1 a.m. — What Ever Happened to Baby Jane? (1962)
Director and producer Robert Aldrich’s black comedy/horror picture has to be seen to be believed. The movie pits golden-age movie queens Betty Davis and Joan Crawford — who had a real-life feud for decades —against each other as spinster sisters who take sibling rivalry to the moon and back in this still shocking but campy movie. It literally has to be seen to be believed.
3:15 a.m. — The Bride of Frankenstein (1935)
This James Whale masterpiece is considered by most to be the very best of the Universal horror movies, which have thrilled and chilled audiences from the 1920s up until this day.
The movie stands as one of the great Hollywood sequels, and it is one of a select few that actually surpasses the original in nearly every way.
That’s saying something because Whale’s 1931 “Frankenstein” is a landmark horror movie in its own right. I personally would rank “The Bride of Frankenstein” No. 1 and “Frankenstein” No. 2 among the Universal horrors.
A lot of that has to do with Boris Karloff brining life to the monster with two wonderful, yet very different performances, but director James Whale is the true star shining his light into those performances behind the camera.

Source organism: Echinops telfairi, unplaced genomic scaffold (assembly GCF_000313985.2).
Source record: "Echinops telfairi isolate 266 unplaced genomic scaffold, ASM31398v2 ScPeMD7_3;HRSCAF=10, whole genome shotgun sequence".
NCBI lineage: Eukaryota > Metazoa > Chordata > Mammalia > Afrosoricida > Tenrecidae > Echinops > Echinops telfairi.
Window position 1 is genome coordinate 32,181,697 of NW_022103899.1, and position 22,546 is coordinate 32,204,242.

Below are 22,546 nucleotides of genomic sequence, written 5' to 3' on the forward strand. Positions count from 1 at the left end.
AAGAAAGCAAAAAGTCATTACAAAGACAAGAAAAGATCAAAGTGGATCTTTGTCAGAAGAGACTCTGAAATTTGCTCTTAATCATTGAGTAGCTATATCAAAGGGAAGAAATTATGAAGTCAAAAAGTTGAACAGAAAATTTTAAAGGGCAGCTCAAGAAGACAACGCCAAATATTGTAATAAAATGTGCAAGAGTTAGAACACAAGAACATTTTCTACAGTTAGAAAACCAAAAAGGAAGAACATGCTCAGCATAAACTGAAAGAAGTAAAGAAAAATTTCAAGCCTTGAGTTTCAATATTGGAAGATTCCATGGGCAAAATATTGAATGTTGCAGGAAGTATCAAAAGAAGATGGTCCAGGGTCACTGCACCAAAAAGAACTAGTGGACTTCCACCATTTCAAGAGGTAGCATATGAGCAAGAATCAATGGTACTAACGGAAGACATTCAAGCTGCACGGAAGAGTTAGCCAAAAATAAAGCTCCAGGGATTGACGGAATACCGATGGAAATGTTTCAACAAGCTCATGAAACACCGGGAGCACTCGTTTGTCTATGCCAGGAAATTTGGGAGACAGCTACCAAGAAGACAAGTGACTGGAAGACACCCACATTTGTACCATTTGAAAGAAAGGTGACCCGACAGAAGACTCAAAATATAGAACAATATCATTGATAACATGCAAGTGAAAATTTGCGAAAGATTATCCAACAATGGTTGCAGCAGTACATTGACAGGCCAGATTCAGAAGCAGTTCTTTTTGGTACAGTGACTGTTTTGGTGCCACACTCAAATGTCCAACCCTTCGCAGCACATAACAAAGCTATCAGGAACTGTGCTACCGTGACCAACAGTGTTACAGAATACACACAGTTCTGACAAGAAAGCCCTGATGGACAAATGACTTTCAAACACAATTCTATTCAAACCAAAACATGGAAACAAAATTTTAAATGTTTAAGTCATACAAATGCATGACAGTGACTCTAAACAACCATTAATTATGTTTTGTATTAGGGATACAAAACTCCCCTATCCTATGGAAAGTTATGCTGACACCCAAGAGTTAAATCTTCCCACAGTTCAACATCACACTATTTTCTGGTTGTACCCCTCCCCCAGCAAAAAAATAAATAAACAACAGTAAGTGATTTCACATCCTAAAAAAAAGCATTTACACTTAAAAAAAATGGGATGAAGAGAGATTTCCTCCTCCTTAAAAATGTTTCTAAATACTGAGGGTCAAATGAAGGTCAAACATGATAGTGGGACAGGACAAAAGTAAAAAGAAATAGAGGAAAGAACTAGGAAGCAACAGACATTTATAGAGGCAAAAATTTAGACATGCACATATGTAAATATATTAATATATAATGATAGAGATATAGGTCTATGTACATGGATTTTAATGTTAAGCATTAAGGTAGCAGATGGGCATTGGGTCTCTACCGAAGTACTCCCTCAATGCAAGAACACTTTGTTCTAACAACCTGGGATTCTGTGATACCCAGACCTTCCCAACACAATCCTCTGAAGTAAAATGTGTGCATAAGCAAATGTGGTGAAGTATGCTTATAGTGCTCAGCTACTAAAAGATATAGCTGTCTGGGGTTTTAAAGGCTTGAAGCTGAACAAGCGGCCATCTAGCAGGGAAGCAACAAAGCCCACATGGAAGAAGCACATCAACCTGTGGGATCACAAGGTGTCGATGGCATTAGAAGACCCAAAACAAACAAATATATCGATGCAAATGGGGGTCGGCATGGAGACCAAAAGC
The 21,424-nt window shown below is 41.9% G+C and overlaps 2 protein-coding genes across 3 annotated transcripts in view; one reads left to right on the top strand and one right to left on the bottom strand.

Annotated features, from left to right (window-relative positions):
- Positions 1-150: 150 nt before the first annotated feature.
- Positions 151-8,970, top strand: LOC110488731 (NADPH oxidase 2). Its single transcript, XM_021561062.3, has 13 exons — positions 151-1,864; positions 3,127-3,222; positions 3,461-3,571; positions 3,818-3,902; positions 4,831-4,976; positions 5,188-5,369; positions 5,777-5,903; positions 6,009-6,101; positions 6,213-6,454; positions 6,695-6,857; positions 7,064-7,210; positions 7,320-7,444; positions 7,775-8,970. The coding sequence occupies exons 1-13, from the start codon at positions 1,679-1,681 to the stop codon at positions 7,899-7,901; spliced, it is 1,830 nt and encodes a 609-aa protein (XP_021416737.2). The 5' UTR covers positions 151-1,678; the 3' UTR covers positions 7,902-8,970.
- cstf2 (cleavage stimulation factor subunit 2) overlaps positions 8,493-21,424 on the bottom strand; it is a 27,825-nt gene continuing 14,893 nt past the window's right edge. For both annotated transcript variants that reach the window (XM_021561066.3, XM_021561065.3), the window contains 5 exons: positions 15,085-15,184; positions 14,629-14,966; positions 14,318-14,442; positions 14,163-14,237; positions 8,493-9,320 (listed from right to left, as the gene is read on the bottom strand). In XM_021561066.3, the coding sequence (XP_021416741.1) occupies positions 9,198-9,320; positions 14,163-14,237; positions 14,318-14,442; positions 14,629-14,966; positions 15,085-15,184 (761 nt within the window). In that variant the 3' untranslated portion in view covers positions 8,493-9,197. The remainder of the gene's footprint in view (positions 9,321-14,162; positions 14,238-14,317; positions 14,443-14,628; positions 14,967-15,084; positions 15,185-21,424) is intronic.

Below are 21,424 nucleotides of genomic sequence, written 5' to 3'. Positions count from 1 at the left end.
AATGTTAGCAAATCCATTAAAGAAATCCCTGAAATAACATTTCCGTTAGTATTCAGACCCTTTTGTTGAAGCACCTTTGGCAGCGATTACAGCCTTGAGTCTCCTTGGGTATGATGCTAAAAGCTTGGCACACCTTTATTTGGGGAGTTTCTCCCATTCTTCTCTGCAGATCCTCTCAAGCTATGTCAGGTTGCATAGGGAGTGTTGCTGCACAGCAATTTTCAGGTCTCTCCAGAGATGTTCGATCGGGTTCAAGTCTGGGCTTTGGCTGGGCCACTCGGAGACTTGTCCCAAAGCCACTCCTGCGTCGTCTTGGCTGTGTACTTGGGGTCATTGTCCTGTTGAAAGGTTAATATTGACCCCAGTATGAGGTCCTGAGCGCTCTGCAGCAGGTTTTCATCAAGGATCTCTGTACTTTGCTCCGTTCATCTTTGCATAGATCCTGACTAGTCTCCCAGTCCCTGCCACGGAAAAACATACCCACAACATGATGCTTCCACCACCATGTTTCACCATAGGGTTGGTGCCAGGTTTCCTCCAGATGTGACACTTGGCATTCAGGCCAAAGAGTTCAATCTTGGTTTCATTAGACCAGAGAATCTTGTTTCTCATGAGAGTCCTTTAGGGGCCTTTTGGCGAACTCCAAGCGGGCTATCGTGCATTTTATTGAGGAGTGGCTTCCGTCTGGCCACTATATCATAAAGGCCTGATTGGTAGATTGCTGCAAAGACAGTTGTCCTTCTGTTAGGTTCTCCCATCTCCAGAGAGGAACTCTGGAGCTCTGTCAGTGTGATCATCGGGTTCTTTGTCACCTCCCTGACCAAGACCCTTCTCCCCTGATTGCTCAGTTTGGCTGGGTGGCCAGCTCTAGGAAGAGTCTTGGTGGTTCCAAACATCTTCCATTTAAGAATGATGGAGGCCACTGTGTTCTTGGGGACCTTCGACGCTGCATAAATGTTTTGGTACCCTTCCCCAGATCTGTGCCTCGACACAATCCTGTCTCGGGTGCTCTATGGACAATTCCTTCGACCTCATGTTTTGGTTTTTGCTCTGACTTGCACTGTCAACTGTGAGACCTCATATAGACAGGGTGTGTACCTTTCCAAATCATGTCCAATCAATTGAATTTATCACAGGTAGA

Whale resisted directing the sequel, but he didn’t want anyone else doing it either. Despite his reluctance, he turned in his best film, which challenged the social mores of the the era, while still entertaining the masses.
Colin Clive returns from the original as the mad doctor and Karloff as his sympathetically loathsome creation. Elsa Lanchester is featured as the Bride and as well as Mary Wollstonecraft Shelley, the writer of the novel that inspired the film, in a brief epilogue depicting the origin of her novel.
However the standout performance in the movie is by Ernest Thesiger as the malevolent Dr. Pretorius, who tempts/strong-arms Dr. Frankenstein back into the monster-making game, even after his horrific first results.